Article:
A Useful Animal

All the body parts of a buffalo can be put to some use or the other. Buffalo milk is said to be richer in proteins and fat, in comparison to cattle milk.

The horns of a buffalo are still used to make ornaments and some indigenous tribes also make weapons of these horns.

Buffalo meat is also eaten in various parts of the world. The skin of the buffalo is used to make garments, especially to keep people warm during harsh winters.

So it can be comfortably said that all parts of a buffalo can be put use to for our various day to day activities.

Social Animals

Buffaloes, like the other land mammals, are said to have a social nature. They are always found in large herds and move from one place to another in their groups.

The herds are also divided in accordance with the gender in some subspecies. The calves tend to be with the maternal herd until the age of three years, after which they join the male herd. The number of buffaloes in a herd can go up to 1000 in some cases.

Natural Adaptions for Life Near Water

As mentioned earlier the buffalo is a strong bovine weighing up to 2,200 pounds. The buffalo has special, wide hooves, which help when walking through mud. This natural adaptation for muddy footing is one of the reasons they are still used today to plow rice fields in remote parts of India and South-East Asia.

This unique feature has helped it earn its name “Tractor of the East”. Sadly the buffalo is hunted for its horns and buffalo leather is very considered to be very good for making warm clothes.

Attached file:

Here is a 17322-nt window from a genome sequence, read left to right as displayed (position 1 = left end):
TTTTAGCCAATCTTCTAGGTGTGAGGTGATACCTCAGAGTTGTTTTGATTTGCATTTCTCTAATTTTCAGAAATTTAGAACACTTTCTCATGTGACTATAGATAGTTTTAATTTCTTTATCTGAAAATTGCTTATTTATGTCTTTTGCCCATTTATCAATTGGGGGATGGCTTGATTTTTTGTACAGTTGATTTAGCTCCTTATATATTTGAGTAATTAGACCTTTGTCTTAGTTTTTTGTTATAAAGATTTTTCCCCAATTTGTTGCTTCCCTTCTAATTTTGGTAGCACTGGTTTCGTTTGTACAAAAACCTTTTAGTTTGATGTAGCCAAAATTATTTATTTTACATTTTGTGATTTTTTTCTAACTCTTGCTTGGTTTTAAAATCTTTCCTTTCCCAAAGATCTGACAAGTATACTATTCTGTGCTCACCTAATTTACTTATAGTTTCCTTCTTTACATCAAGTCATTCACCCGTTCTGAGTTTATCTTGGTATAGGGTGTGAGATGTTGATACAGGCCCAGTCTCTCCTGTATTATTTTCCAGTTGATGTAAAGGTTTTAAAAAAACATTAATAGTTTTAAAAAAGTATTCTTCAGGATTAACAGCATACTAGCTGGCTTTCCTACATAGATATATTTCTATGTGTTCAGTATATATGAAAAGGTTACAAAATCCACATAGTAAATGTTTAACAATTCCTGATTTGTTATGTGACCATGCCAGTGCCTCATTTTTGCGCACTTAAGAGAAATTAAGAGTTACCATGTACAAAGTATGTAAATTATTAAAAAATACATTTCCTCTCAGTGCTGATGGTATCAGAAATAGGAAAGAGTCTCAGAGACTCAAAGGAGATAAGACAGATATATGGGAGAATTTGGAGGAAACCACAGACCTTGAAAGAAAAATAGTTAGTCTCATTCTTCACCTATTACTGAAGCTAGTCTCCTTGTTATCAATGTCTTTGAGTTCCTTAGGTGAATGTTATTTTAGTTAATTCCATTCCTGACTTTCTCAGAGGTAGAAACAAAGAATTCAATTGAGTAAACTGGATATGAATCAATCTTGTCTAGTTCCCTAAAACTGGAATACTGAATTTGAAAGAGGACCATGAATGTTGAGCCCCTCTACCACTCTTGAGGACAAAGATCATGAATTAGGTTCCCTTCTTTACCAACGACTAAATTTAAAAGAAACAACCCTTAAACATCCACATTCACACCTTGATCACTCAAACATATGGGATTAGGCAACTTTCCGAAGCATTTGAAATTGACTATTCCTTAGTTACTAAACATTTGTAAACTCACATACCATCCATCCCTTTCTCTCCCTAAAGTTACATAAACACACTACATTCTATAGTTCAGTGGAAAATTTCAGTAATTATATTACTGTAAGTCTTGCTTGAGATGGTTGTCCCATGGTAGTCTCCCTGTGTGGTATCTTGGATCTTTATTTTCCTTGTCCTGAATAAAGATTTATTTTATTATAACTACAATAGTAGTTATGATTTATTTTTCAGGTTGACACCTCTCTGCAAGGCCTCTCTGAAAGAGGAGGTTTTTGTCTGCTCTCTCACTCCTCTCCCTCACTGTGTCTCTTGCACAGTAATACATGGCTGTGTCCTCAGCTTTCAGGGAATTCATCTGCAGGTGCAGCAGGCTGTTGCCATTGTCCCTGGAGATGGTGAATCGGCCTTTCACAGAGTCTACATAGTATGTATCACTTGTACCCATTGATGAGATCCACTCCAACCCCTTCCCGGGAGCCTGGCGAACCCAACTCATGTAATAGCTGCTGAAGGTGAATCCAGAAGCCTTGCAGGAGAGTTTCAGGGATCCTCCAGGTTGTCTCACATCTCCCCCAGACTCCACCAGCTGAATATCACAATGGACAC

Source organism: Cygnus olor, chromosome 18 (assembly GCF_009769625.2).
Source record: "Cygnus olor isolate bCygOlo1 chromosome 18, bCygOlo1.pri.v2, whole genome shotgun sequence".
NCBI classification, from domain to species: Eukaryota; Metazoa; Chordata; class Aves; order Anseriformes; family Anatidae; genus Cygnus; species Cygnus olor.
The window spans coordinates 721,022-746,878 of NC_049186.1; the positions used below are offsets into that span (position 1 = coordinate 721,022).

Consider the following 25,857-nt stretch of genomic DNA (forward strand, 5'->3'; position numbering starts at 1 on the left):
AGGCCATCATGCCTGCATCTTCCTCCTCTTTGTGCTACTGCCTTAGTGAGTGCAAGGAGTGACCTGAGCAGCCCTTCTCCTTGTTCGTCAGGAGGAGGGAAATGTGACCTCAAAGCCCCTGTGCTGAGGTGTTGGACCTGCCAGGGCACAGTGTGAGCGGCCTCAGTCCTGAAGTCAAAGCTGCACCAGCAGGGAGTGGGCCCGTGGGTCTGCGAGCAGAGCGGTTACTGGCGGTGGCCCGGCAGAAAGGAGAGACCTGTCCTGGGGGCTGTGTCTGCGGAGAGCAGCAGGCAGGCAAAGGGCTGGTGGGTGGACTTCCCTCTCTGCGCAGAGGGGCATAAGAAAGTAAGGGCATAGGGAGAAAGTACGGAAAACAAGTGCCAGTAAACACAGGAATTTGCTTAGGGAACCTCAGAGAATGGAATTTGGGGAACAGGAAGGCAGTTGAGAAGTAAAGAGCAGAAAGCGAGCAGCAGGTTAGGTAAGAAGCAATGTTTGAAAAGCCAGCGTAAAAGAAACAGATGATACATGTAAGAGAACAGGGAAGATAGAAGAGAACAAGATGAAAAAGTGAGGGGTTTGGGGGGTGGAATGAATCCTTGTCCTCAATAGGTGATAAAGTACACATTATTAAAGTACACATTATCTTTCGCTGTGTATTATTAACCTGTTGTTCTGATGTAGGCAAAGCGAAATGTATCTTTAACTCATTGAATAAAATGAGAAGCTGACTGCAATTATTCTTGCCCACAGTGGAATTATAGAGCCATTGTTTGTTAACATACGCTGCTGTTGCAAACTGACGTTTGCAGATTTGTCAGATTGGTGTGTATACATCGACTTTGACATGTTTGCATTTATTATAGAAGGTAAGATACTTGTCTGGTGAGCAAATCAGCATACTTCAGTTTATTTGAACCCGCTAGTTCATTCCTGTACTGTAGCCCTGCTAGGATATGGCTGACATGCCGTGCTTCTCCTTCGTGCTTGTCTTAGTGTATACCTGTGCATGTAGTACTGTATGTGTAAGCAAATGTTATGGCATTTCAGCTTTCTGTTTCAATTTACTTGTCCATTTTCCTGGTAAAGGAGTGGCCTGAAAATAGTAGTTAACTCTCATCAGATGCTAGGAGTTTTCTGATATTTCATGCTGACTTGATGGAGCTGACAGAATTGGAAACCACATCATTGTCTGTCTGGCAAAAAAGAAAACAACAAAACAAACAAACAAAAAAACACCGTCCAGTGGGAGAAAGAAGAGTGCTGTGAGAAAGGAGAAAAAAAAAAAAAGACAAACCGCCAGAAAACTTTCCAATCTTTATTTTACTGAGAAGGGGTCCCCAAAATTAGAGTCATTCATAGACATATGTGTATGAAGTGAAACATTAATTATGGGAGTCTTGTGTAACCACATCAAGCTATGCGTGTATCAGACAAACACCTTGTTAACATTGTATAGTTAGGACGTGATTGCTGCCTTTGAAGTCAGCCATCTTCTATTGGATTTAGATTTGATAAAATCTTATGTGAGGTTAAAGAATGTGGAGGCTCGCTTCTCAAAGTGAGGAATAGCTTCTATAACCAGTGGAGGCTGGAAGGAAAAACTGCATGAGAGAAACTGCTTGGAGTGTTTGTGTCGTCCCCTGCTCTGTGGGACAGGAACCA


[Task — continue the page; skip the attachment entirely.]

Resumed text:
The huge horns of a buffalo help in putting up a good fight against its natural predators in the jungle-like the lion, tiger, crocodile, etc.

These heavy bovines can, surprisingly, run very fast if faced with danger. In fact, is believed that they can run at a speed of 30 miles an hour.

The buffalo mates during the rainy season and the females are pregnant for 11 months. The milk of the buffalo is considered to be richer in fat and proteins, the reason why the calves turn into young and healthy buffaloes very fast.

This milk is also used to produce all kinds of dairy products like butter, cheese, cream, ghee, etc. Buffalo milk is used to make the famous cheeses in the world like ricotta, mozzarella, etc.

The meat of the water buffalo is very tough and hard but is still eaten in some regions of the world; making India an exporter of the same as the highest number of water buffaloes are found in the Indian sub-continent.

Final Thoughts

The water buffalo is a beautiful member of the bovine family that has been an integral part of human history for over 5,000 years. The buffalo eats grasses, shrubs and bushes as well as any hay or grains the farmer might provide to it. They have many uses on a farm including helping with crops, providing milk and cheese as well as providing meat and leather.

April

April is an avid animal enthusiast with a love for the outdoors. She has a bachelor's degree in Agriculture and masters degree work in large animal reproduction. Currently, she lives in Southern California where she enjoys all things outdoors.